Bryant wore No. 8 from 1996 to 2006, when he switched to No. 24 for the remainder of a 20-year career spent entirely with the Lakers. He will be the 10th player honored by the Lakers with a retired number hung high on the Staples Center wall, but the first in NBA history to have two numbers retired by the same team.
“Kobe’s jerseys are taking their rightful home next to the greatest Lakers of all time,” Lakers owner Jeanie Buss said. “There was never any doubt this day would come. The only question was when. Once again, Lakers fans will celebrate our hero, and once again, our foes will envy the legendary Kobe Bryant.”
The five-time NBA champion and 18-time All-Star selection is the Lakers‘ franchise leader in points (33,643), games played (1,346), 3-pointers (1,827), steals (1,944) and free throws (8,378), among countless superlatives.
Bryant is the third-leading scorer in NBA history after becoming the first player to spend at least 20 seasons with one franchise. He retired in 2016 with a bravura 60-point performance in his farewell game against Utah.
“As a kid growing up in Italy, I always dreamed of my jersey hanging in the Lakers rafters, but I certainly never imagined two of them,” Bryant said in a statement. “The Lakers have bestowed a huge honor on me, and I’m grateful for the fans’ enthusiasm around this game.”
Bryant scored almost exactly as many points in his No. 8 jersey (16,777) as he did while wearing No. 24 (16,866). He returned to his high school jersey numbers midway through his career in an attempt at a fresh start following allegations of sexual assault leveled against him three years earlier, causing him to lose numerous sponsorship deals even after the case was dropped by Colorado authorities.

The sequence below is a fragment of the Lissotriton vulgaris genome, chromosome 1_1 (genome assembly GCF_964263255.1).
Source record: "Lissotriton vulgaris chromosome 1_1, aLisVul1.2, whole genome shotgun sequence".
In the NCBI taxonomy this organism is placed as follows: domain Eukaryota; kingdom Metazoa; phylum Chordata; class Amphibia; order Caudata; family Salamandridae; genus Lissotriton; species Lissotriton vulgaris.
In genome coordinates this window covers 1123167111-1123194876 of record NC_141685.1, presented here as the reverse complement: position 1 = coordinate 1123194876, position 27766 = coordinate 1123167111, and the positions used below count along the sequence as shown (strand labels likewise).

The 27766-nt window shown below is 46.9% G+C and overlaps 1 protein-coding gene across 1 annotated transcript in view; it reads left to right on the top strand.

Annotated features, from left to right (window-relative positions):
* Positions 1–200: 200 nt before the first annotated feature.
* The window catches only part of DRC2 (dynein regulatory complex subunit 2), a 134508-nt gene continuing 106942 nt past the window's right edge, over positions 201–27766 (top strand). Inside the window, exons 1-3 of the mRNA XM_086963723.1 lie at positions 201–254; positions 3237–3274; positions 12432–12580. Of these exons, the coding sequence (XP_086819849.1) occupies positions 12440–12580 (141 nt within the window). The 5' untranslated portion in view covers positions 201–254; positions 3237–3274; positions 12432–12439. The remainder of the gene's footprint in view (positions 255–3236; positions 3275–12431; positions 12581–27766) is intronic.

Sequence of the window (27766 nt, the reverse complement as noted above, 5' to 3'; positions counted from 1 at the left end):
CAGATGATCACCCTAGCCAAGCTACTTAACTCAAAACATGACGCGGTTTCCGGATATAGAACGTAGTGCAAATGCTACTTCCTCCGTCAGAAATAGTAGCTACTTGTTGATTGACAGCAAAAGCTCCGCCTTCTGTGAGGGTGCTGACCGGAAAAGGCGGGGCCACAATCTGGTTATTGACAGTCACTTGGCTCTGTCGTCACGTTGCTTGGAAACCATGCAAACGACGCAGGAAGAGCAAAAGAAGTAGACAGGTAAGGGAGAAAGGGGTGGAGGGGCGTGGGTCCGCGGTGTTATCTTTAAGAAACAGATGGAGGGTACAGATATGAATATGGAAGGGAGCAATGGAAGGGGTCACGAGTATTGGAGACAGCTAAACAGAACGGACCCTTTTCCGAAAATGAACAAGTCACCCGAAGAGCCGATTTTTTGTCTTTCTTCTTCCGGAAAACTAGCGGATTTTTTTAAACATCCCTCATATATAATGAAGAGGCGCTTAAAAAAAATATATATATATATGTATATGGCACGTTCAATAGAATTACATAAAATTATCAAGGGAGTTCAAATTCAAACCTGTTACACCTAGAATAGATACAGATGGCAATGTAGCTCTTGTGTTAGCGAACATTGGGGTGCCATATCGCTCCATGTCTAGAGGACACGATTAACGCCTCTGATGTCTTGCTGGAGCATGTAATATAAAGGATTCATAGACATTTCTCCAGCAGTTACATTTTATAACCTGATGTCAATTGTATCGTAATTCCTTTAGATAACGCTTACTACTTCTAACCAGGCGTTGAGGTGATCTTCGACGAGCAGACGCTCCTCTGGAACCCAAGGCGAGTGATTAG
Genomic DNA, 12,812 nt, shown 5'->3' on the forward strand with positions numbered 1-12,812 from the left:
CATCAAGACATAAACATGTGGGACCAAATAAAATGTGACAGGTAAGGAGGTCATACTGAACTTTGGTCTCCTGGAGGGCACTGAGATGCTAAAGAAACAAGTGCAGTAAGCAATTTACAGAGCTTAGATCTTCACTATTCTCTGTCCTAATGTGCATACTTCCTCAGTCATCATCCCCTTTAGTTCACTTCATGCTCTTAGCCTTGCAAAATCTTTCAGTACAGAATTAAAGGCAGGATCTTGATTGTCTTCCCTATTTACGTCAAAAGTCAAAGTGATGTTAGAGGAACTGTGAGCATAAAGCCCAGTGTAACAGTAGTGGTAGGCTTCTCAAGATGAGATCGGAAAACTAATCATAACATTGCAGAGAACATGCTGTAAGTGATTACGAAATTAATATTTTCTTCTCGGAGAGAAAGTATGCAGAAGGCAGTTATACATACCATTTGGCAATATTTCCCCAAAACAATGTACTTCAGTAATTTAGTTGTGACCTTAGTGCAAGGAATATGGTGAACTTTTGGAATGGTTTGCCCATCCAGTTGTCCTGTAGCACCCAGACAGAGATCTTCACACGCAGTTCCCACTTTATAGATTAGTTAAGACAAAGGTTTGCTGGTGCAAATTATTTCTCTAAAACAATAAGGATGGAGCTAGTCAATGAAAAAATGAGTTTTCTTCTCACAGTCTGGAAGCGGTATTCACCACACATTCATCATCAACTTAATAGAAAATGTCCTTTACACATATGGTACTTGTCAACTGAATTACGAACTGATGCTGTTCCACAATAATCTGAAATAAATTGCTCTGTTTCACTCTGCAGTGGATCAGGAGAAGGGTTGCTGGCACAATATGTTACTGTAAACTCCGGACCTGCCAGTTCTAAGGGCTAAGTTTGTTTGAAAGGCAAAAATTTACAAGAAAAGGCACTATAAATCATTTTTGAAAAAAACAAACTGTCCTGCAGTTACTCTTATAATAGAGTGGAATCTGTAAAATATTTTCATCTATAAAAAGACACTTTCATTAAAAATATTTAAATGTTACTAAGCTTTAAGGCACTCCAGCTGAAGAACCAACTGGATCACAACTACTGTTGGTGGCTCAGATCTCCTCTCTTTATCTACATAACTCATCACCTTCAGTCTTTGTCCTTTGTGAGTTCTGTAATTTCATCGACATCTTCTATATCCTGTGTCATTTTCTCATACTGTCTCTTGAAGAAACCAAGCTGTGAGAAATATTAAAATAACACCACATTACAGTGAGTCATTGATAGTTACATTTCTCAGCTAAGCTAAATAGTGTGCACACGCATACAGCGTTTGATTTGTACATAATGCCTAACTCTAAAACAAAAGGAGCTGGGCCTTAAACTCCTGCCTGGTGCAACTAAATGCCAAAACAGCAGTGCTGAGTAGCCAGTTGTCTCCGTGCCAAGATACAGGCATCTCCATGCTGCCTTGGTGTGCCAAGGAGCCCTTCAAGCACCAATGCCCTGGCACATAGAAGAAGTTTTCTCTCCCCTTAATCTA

The 16-time NBA champion Lakers have only retired the numbers of Hall of Fame players: Wilt Chamberlain (13), Elgin Baylor (22), Gail Goodrich (25), Magic Johnson (32), Kareem Abdul-Jabbar (33), Shaquille O’Neal (34), James Worthy (42), Jerry West (44) and Jamaal Wilkes (52). O’Neal’s jersey was the most recent to be hung on the wall in 2013.
“This honor is very well deserved,” said Johnson, now the Lakers‘ president of basketball operations. “Kobe was one of the greatest Lakers and NBA players of all-time, and he’s definitely on my Mount Rushmore.”
Bryant teamed with O’Neal to win three consecutive NBA titles from 2000-02, and he worked with Pau Gasol to win two more in 2009 and 2010. The Lakers struggled late in his career while Bryant ended three consecutive seasons early with injuries, and the franchise delayed its rebuilding in favor of showcasing Bryant to his adoring worldwide fans.
Bryant largely stayed away from basketball during retirement over the past year, but his influence remains outsized on the Lakers. Rob Pelinka, Bryant’s longtime agent, became the Lakers‘ general manager in February when Buss put Johnson in charge of the front office.
“Kobe carried the torch for the Lakers for 20 seasons, keeping the franchise at the forefront of the NBA following the ‘Showtime’ Era,” Pelinka said. “Beyond the championship banners and individual accolades, Kobe’s ‘Mamba Mentality’ is something the Lakers will always try to emulate. It alone daily inspires all of us to strive for greatness.”
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